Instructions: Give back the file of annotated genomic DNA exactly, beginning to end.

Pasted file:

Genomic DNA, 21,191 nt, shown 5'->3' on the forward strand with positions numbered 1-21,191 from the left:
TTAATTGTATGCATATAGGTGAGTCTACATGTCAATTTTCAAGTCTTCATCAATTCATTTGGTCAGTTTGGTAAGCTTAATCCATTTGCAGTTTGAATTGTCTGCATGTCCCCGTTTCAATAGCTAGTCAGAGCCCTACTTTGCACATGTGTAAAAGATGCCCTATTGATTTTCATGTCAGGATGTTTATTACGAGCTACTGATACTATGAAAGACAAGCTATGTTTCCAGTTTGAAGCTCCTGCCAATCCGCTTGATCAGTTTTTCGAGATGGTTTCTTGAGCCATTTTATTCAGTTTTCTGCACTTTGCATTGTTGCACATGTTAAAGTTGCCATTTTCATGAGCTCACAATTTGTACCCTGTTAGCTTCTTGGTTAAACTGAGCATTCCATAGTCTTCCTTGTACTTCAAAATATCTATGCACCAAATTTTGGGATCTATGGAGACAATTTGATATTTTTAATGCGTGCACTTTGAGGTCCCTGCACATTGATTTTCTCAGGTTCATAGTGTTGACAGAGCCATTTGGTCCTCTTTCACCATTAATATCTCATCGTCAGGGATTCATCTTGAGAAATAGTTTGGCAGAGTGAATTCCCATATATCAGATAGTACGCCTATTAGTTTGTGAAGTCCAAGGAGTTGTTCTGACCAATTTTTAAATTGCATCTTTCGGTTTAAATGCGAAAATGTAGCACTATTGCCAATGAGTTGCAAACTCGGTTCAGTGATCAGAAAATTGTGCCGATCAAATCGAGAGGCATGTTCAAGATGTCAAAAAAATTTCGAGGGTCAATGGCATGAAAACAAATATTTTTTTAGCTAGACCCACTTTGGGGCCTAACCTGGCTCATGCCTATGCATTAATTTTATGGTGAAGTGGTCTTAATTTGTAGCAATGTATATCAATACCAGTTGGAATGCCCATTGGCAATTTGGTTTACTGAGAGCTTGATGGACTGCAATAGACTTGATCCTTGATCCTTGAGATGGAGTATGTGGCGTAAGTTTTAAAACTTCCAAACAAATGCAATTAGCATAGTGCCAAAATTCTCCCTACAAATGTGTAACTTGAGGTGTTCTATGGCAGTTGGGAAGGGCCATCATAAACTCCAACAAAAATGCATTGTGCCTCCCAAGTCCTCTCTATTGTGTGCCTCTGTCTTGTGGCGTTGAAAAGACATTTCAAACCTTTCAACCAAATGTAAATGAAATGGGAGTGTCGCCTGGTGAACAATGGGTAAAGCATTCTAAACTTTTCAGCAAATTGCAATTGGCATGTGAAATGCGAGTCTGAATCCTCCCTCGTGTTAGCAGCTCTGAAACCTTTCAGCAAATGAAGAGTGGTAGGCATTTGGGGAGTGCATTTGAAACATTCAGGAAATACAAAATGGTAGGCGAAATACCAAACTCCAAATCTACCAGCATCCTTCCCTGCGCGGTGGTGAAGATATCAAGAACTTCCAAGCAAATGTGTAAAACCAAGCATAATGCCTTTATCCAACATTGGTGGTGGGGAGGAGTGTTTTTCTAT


Genomic DNA, 21,191 nt, shown 5'->3' on the forward strand with positions numbered 1-21,191 from the left:
TTAATTGTATGCATATAGGTGAGTCTACATGTCAATTTTCAAGTCTTCATCAATTCATTTGGTCAGTTTGGTAAGCTTAATCCATTTGCAGTTTGAATTGTCTGCATGTCCCCGTTTCAATAGCTAGTCAGAGCCCTACTTTGCACATGTGTAAAAGATGCCCTATTGATTTTCATGTCAGGATGTTTATTACGAGCTACTGATACTATGAAAGACAAGCTATGTTTCCAGTTTGAAGCTCCTGCCAATCCGCTTGATCAGTTTTTCGAGATGGTTTCTTGAGCCATTTTATTCAGTTTTCTGCACTTTGCATTGTTGCACATGTTAAAGTTGCCATTTTCATGAGCTCACAATTTGTACCCTGTTAGCTTCTTGGTTAAACTGAGCATTCCATAGTCTTCCTTGTACTTCAAAATATCTATGCACCAAATTTTGGGATCTATGGAGACAATTTGATATTTTTAATGCGTGCACTTTGAGGTCCCTGCACATTGATTTTCTCAGGTTCATAGTGTTGACAGAGCCATTTGGTCCTCTTTCACCATTAATATCTCATCGTCAGGGATTCATCTTGAGAAATAGTTTGGCAGAGTGAATTCCCATATATCAGATAGTACGCCTATTAGTTTGTGAAGTCCAAGGAGTTGTTCTGACCAATTTTTAAATTGCATCTTTCGGTTTAAATGCGAAAATGTAGCACTATTGCCAATGAGTTGCAAACTCGGTTCAGTGATCAGAAAATTGTGCCGATCAAATCGAGAGGCATGTTCAAGATGTCAAAAAAATTTCGAGGGTCAATGGCATGAAAACAAATATTTTTTTAGCTAGACCCACTTTGGGGCCTAACCTGGCTCATGCCTATGCATTAATTTTATGGTGAAGTGGTCTTAATTTGTAGCAATGTATATCAATACCAGTTGGAATGCCCATTGGCAATTTGGTTTACTGAGAGCTTGATGGACTGCAATAGACTTGATCCTTGATCCTTGAGATGGAGTATGTGGCGTAAGTTTTAAAACTTCCAAACAAATGCAATTAGCATAGTGCCAAAATTCTCCCTACAAATGTGTAACTTGAGGTGTTCTATGGCAGTTGGGAAGGGCCATCATAAACTCCAACAAAAATGCATTGTGCCTCCCAAGTCCTCTCTATTGTGTGCCTCTGTCTTGTGGCGTTGAAAAGACATTTCAAACCTTTCAACCAAATGTAAATGAAATGGGAGTGTCGCCTGGTGAACAATGGGTAAAGCATTCTAAACTTTTCAGCAAATTGCAATTGGCATGTGAAATGCGAGTCTGAATCCTCCCTCGTGTTAGCAGCTCTGAAACCTTTCAGCAAATGAAGAGTGGTAGGCATTTGGGGAGTGCATTTGAAACATTCAGGAAATACAAAATGGTAGGCGAAATACCAAACTCCAAATCTACCAGCATCCTTCCCTGCGCGGTGGTGAAGATATCAAGAACTTCCAAGCAAATGTGTAAAACCAAGCATAATGCCTTTATCCAACATTGGTGGTGGGGAGGAGTGTTTTTCTAT